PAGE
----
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Follow The Money

by Steve Boggan on 04 July 2012, 09:07AM Follow The Money

Many years ago, when travel provided magic and trepidation in equal measure, I used to say that the Greek Islands were the best place in Europe for an adventure.


Why? Because the ferries were so unreliable that you never knew where you would be going next.


You might have planned to hop from Amorgos to Folegandros but the boat simply didn’t turn up. Instead, there would be one bound for Santorini; the Greeks shrugged, you went and that is where you met your first love, broke your leg, wrote your book, whatever.


Then came the internet and the Olympics and suddenly Greek ferries were almost Germanic in their precision. Hats off to them, but, well…it wasn’t the same.


I am a passionate Grecophile so I kept travelling there. For years I missed the chaos, the beautiful serendipity of going to one place and finding yourself in another. Once that had gone, I felt I had lost something fragile and innocent, something as elusive to recapture as that first love.


But recently, I found it again during a journey I undertook to follow a ten-dollar bill across the United States of America. Yes, it does sound crazy but, as a challenge to myself, I decided to see whether it would be possible to keep tabs on a banknote for 30 days and 30 nights.


Six states and 3,300 miles later I am able to tell you that, yes, it was possible. Along the way I met the most extraordinary people who allowed me into their lives simply because they came into possession of the ten-dollar bill – Serial Number IA74407937A.


There were farmers in Kansas who told me about their disintegrating way of life. There were the missionaries in Missouri who tried to save me. There were the Amish folk and the father and daughter who let me stay with them while they hunted deer with bows and arrows in Michigan.


They all came into possession of the ten-dollar bill at some point and, until they spent it again, they let me into their lives. There was the trucker from Kansas, the repossessions woman from Colorado, the labourer restoring a quarterback’s mansion in St Louis, the banker from Chicago – and lots more.


They told me their stories and showed me their worlds. We broke bread together and shared secrets. At one point, the ten-dollar bill went to a blues band in Arkansas. The lead singer took me into his home and told me of his love for music, about his brightest hopes and darkest fears.


A Vietnam veteran spoke for the first time in 40 years about the night his men were killed in the jungle. The sound of his own voice telling the story surprised him. And he cried.


The bill had sent them crashing into my life and me into theirs and we all felt richer because we had met.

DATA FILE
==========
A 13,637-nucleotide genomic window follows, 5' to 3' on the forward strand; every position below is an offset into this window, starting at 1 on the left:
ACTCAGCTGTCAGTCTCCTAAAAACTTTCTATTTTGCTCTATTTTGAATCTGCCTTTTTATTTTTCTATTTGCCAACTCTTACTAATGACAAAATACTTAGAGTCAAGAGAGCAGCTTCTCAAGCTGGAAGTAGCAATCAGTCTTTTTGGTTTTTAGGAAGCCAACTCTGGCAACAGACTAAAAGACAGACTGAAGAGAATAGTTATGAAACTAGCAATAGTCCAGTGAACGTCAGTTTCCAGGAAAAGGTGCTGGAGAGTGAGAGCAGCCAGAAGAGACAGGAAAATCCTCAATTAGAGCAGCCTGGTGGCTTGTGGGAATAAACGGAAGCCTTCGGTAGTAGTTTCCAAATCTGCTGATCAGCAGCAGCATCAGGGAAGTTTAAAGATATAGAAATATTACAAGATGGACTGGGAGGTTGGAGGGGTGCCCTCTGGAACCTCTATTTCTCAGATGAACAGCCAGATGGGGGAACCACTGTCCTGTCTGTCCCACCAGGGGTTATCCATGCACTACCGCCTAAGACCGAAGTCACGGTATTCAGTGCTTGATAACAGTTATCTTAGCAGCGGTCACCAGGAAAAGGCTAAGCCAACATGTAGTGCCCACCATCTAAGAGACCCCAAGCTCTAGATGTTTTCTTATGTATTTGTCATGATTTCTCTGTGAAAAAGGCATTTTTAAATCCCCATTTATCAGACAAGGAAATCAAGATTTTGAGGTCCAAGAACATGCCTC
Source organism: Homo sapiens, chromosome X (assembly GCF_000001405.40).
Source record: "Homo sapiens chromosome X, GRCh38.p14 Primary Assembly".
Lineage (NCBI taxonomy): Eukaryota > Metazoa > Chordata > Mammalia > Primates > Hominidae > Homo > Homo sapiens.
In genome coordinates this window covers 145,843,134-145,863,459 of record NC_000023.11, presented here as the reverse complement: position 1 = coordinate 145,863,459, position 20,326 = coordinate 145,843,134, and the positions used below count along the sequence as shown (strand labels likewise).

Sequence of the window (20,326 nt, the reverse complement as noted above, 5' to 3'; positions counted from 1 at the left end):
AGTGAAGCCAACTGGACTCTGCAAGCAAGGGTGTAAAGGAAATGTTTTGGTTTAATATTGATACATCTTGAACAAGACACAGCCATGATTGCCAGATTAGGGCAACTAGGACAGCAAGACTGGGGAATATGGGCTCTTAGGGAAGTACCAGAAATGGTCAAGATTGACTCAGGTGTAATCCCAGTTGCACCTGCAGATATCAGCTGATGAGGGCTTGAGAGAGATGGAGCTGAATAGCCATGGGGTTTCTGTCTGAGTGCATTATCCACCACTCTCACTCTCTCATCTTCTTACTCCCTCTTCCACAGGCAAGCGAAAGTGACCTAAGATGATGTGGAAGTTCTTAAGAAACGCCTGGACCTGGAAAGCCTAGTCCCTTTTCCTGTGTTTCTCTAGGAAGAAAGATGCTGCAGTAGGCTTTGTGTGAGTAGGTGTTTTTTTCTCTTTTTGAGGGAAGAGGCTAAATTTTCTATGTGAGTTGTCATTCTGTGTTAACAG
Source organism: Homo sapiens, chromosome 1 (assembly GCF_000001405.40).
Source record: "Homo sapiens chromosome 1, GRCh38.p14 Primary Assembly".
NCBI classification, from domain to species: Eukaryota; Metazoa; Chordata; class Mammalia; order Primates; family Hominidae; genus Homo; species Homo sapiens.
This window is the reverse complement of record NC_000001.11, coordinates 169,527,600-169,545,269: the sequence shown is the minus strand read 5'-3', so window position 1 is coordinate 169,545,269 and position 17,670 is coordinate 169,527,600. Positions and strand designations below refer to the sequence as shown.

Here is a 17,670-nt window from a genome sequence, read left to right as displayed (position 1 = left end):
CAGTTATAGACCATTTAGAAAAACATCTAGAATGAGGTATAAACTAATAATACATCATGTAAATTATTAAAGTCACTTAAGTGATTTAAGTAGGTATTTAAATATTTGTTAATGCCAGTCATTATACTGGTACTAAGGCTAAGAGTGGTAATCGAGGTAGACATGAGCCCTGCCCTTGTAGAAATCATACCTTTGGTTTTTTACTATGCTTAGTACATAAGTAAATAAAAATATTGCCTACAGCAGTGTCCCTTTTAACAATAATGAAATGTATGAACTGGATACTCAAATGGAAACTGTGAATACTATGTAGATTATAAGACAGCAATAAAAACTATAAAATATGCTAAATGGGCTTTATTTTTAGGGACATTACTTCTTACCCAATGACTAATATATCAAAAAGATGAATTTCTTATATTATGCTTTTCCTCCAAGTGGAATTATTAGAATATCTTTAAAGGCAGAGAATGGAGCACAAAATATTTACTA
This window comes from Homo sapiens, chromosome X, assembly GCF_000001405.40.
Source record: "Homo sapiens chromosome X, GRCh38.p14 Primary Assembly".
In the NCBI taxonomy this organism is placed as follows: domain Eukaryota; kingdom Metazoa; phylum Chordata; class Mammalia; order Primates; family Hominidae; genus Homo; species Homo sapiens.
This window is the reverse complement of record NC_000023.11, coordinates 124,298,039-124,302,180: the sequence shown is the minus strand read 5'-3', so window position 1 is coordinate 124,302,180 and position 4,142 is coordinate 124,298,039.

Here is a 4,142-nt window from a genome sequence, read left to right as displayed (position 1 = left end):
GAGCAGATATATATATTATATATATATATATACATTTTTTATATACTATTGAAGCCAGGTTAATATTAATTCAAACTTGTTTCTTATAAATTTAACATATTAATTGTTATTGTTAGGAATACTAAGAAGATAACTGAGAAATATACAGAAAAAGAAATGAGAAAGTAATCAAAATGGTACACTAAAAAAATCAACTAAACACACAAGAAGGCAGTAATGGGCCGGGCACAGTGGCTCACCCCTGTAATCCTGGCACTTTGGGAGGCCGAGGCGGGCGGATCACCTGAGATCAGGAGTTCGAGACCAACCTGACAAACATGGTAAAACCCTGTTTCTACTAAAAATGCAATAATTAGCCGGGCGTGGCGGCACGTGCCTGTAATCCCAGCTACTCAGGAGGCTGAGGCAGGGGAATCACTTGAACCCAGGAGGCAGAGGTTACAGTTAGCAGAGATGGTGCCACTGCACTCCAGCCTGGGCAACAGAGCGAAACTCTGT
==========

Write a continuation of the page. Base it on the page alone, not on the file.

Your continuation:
So, I hear you say, what’s your point?


Well, it’s this. I had accidentally rediscovered the spontaneity I had so craved for all those years. The ten-dollar bill was as damned unreliable as the Greek ferries of my youth and it took me to places I never would have seen had I not been drawn along in its wake.


Almost all the time I had a sense of falling. I never knew where I would be from one minute to the next, and it was exhilarating. Not least because time and again I would plummet into soft landings, the kind only American hospitality can serve up. People laughed with me about my ludicrous mission, then fed me, watered me and gave me a bed for the night.


If, then, you are to take anything from these mad ramblings, it’s this: There’s nothing wrong with a little planning for your holidays or your special journey. Book your flights and maybe reserve rooms beginning and end. But save a little time and space for the random – heck, build it in! Take a dice. Stick a pin in a map. Blindfold your partner and get them to throw a dart at a globe.


I can’t expect you to follow money the way I did, but give yourself someserious helpings of spontaneity and mystery. Be afraid, even. Experience that sense of falling. Graham Greene’s Journey Without Maps or Henry Stanley’s epic hunt for Dr David Livingstone would not have happened if they had had GPS systems and email, and we would all be the poorer for it.


So, lose time, get lost and I promise you will be rewarded with those special adventures that only fate can provide.


How can I be so sure? Well, I can’t; I don’t even know where you’re going. Do you?


Steve Boggan is the author of Follow the Money: A Month in the Life of a Ten-Dollar Bill published by Union Books



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